A star rose in the East and the sound of a baby’s cry pierced the night.

Week 3:

This morning we have seen it,
A star in the eastern sky, its light holding our gaze,
Its promise of hope tugging at our souls, pulling us out of darkness.
Crouched in anticipation, muscles tense, hearts pounding, bones aching
We hear distant voices crying out,

Emmanuel! God is with us!
God is for us! Come and see! 

At once the multitudes begin racing out of the shadows,
Our spirits leading us on, urging our flesh to keep going,
To find the light over the rise of the distant hill.

And as we ascend the hill together, tired and broken,
The star sets down and the sun rises up to meet us…

And we see him.
Wrapped in our flesh.
Our God, come to walk among us.

And together we fall to our knees, not in fear,
Not under the weight of the guilt that once bound us to the dark,
But in joyous release,

Behold! The Lamb of God!
Who takes away our sin!

Lifting our gaze, our eyes fall upon a young man,
Seated among us, telling us stories,
Pouring out wine and giving freely to all who ask.

Week 4:

There in his presence we remained,
Lingering on the hillside as the sun set down behind us.
Our eyes no longer scanning the horizon in hope, no longer straining
To catch a glimpse of his form walking out among the hills.

The infant crying in the night, the silhouette walking out among the trees,
The voice calling out of the void, now whispered in our ear,
Drawing us close and calling us by name.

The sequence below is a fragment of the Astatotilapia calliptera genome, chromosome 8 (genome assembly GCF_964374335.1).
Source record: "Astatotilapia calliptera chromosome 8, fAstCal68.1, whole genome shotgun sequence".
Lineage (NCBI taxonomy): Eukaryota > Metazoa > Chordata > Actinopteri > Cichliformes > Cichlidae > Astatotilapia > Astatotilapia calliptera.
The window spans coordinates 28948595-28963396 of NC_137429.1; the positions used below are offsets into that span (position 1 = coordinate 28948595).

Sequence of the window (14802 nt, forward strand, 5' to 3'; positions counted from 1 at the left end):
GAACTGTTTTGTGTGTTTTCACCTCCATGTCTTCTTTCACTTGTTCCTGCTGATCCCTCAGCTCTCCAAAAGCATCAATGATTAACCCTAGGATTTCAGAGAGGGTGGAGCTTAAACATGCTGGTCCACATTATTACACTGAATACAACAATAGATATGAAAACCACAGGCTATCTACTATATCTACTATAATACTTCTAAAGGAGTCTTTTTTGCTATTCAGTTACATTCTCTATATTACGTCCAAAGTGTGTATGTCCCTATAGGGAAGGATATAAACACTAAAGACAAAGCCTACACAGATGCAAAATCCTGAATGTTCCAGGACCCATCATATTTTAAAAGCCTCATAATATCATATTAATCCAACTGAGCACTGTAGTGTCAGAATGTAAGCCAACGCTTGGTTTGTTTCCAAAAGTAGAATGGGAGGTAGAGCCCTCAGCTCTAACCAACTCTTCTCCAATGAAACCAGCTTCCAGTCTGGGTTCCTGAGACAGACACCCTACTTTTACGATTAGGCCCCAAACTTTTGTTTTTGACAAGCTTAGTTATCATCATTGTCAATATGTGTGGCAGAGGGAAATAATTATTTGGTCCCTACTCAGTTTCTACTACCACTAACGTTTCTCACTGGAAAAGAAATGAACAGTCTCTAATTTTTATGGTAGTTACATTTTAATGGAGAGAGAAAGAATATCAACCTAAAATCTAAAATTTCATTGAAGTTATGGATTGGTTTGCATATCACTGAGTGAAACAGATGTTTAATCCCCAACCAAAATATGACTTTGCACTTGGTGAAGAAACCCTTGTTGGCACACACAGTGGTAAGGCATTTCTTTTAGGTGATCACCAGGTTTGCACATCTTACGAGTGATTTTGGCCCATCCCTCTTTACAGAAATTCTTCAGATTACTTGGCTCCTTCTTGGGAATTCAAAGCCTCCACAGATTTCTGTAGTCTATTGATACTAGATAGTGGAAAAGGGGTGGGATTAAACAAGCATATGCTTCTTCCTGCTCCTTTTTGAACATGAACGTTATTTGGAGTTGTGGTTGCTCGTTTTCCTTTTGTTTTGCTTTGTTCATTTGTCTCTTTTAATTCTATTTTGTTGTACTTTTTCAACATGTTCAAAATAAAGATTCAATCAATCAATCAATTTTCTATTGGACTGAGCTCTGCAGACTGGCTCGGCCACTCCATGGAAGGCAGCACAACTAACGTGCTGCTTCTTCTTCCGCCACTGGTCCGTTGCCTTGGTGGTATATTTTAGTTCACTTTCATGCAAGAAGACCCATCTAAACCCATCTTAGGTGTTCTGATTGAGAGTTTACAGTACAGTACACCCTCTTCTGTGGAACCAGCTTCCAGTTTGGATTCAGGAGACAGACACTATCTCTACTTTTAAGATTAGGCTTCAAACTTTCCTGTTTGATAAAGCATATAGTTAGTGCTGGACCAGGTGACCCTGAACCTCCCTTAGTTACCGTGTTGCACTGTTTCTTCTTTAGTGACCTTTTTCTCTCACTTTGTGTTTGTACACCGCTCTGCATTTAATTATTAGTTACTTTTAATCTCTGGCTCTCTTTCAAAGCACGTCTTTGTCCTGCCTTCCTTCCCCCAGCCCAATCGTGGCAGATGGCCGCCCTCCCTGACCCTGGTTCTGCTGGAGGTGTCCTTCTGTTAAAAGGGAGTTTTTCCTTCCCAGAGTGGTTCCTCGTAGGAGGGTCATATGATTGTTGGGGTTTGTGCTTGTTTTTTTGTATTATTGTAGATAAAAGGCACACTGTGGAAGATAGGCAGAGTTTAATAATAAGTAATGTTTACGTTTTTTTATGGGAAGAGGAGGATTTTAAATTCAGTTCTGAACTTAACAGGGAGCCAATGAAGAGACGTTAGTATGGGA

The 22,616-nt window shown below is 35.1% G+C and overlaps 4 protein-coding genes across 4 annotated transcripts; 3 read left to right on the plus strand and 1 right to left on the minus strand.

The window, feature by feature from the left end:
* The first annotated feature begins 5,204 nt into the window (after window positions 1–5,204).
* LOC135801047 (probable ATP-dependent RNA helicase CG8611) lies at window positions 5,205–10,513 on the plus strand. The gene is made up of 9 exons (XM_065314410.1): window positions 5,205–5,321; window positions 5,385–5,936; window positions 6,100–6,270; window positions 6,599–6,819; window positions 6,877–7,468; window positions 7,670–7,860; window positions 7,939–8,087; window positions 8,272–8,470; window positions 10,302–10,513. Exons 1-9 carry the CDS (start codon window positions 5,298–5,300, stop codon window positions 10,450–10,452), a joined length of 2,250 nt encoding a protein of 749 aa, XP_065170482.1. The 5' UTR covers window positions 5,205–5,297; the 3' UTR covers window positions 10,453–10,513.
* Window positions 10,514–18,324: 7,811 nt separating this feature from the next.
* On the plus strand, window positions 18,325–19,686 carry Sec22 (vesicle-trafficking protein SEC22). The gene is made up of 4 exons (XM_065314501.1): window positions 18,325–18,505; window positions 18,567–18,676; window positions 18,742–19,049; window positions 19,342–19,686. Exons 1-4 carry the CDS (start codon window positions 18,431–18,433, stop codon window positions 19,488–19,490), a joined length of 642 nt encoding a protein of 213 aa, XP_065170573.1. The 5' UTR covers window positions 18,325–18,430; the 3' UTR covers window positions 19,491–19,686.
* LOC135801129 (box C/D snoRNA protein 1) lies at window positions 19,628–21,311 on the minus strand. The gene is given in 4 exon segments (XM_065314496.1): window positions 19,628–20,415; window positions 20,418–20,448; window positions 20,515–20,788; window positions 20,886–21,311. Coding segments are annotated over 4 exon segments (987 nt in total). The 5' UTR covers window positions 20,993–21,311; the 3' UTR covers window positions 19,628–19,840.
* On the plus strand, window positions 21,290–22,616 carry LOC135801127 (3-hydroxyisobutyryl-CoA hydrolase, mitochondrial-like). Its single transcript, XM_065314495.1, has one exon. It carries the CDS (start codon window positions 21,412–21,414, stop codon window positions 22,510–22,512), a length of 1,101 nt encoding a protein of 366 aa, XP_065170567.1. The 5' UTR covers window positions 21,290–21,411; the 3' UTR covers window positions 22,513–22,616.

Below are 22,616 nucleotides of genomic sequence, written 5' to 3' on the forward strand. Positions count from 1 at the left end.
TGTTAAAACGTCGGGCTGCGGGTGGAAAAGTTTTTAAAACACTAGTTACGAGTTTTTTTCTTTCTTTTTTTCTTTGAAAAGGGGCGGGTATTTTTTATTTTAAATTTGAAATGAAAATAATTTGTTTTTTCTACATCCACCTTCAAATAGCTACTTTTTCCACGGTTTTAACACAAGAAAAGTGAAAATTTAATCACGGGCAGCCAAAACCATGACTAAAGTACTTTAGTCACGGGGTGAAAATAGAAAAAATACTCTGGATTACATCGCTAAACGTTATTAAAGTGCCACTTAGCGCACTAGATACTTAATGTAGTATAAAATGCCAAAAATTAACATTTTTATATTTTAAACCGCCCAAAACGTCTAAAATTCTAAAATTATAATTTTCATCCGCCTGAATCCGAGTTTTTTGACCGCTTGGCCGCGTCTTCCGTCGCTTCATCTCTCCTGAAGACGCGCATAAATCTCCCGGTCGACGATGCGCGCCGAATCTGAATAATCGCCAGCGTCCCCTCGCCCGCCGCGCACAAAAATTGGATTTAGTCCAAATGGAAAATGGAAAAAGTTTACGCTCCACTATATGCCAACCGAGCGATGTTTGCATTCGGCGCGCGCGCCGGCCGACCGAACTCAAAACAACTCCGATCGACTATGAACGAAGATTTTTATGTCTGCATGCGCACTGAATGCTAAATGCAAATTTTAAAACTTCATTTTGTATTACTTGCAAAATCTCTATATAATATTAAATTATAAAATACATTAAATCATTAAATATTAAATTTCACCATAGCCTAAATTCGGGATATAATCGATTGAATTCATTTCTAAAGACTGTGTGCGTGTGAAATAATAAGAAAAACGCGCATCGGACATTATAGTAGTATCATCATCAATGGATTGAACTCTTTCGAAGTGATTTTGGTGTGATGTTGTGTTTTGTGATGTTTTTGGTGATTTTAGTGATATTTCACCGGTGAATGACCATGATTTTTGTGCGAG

But there were those among us that found his grace too simple,
His gospel appalling, his bread stale, his wine bitter on their lips.
And many of his children crept back into the shadows with the setting sun,
Content to bind their hearts to the familiar grip of darkness.
Those of us who remained watched as our Savior’s heart broke.
His gaze fixed on those descending back into despair, back into the void.

Rising to his feet he spilled out his cup and set his feet toward the shadows.
Our God, come to walk among us, descended into the depths
To reclaim those who had turned away, to bring them back into the light.
And stepping down into the darkness he turned back to his children and spoke.

You are the light of the world. A city on a hill cannot be hidden.

The King of Kings bowed his head and stepped out into the night
As the moon rose overhead and cascaded its light down on us.
And turning to each other we saw his glory once again,
Not in the blaze of a rising sun or in the glow of an eastern star,
But shining in the hearts of those seated all around us.

So here we remain, a city on a hill, a light shining out into the darkness
Calling out to the void, God is with us! God is for us! Come and see!
Waiting in anticipation for the day that we will once again
Run out to meet him on the horizon and dance as silhouettes
Forever against the backdrop of his glory.

I open the blinds and ease into my chair, turning out the lamp
To get a better look at the morning sky, a soft purple,
Evidence of an approaching dawn.